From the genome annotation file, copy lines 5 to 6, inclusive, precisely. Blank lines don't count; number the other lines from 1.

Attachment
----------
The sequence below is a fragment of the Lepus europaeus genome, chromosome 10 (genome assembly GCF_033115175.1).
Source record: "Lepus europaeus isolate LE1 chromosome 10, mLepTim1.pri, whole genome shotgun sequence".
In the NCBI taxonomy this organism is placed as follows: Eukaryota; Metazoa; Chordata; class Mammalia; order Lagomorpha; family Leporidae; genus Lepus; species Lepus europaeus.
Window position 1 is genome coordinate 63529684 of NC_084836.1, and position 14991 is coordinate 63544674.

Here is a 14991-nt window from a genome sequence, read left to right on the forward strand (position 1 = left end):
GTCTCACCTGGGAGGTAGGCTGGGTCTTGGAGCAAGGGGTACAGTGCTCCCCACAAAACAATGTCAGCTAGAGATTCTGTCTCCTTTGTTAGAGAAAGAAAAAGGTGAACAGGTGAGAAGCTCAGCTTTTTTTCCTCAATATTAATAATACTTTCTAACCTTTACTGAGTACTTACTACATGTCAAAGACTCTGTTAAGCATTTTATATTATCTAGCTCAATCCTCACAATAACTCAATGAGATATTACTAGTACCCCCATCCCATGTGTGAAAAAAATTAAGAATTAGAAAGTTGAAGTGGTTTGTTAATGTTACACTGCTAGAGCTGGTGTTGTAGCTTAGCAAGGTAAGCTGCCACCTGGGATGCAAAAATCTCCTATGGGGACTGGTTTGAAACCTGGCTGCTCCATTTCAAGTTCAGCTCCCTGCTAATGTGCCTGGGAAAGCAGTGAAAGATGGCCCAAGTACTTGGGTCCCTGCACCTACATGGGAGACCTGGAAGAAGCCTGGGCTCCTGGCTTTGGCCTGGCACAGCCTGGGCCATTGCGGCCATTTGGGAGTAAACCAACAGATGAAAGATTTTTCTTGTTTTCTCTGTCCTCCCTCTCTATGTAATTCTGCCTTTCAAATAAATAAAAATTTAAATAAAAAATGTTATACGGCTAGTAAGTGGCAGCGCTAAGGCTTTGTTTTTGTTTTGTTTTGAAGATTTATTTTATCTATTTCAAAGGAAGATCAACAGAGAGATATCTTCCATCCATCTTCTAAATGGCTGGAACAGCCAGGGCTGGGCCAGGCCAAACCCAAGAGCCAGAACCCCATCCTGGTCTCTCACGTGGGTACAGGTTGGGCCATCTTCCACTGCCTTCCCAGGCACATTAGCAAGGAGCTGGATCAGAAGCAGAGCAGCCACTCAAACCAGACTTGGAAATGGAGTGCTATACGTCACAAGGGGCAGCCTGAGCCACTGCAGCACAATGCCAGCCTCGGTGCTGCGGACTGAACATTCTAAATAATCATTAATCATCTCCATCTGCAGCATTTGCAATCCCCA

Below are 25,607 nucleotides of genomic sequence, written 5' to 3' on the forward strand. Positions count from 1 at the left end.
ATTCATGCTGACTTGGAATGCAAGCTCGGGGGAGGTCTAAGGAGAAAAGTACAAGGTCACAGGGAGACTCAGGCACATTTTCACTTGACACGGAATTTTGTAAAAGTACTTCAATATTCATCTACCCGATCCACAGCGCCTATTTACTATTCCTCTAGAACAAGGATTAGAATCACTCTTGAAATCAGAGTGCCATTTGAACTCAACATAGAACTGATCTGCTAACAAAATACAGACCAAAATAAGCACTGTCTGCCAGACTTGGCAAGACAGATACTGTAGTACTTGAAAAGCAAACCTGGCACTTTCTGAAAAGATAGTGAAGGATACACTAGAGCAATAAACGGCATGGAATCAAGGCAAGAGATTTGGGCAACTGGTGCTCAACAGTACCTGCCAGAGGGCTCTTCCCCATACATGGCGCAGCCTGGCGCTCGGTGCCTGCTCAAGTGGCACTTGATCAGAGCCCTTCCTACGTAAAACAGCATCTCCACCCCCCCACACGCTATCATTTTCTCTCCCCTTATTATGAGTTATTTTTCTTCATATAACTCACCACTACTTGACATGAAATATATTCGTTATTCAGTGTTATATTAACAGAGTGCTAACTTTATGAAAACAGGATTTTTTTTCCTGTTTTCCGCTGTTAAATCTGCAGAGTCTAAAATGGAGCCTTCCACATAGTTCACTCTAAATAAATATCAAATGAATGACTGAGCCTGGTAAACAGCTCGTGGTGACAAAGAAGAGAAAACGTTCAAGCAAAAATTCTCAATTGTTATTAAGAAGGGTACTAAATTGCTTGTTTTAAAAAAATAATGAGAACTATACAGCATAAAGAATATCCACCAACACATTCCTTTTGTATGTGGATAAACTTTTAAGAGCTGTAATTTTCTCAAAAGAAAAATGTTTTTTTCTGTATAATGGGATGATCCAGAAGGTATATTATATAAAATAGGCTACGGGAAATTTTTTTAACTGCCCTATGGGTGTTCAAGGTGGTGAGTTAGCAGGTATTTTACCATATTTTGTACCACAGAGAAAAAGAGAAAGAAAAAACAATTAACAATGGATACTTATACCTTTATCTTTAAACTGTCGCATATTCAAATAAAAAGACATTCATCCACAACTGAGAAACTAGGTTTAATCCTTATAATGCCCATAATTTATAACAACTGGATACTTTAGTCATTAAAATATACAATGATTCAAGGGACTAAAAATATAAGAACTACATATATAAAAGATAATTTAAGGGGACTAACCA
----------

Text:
Here is a 14991-nt window from a genome sequence, read left to right on the forward strand (position 1 = left end):
GTCTCACCTGGGAGGTAGGCTGGGTCTTGGAGCAAGGGGTACAGTGCTCCCCACAAAACAATGTCAGCTAGAGATTCTGTCTCCTTTGTTAGAGAAAGAAAAAGGTGAACAGGTGAGAAGCTCAGCTTTTTTTCCTCAATATTAATAATACTTTCTAACCTTTACTGAGTACTTACTACATGTCAAAGACTCTGTTAAGCATTTTATATTATCTAGCTCAATCCTCACAATAACTCAATGAGATATTACTAGTACCCCCATCCCATGTGTGAAAAAAATTAAGAATTAGAAAGTTGAAGTGGTTTGTTAATGTTACACTGCTAGAGCTGGTGTTGTAGCTTAGCAAGGTAAGCTGCCACCTGGGATGCAAAAATCTCCTATGGGGACTGGTTTGAAACCTGGCTGCTCCATTTCAAGTTCAGCTCCCTGCTAATGTGCCTGGGAAAGCAGTGAAAGATGGCCCAAGTACTTGGGTCCCTGCACCTACATGGGAGACCTGGAAGAAGCCTGGGCTCCTGGCTTTGGCCTGGCACAGCCTGGGCCATTGCGGCCATTTGGGAGTAAACCAACAGATGAAAGATTTTTCTTGTTTTCTCTGTCCTCCCTCTCTATGTAATTCTGCCTTTCAAATAAATAAAAATTTAAATAAAAAATGTTATACGGCTAGTAAGTGGCAGCGCTAAGGCTTTGTTTTTGTTTTGTTTTGAAGATTTATTTTATCTATTTCAAAGGAAGATCAACAGAGAGATATCTTCCATCCATCTTCTAAATGGCTGGAACAGCCAGGGCTGGGCCAGGCCAAACCCAAGAGCCAGAACCCCATCCTGGTCTCTCACGTGGGTACAGGTTGGGCCATCTTCCACTGCCTTCCCAGGCACATTAGCAAGGAGCTGGATCAGAAGCAGAGCAGCCACTCAAACCAGACTTGGAAATGGAGTGCTATACGTCACAAGGGGCAGCCTGAGCCACTGCAGCACAATGCCAGCCTCGGTGCTGCGGACTGAACATTCTAAATAATCATTAATCATCTCCATCTGCAGCATTTGCAATCCCCA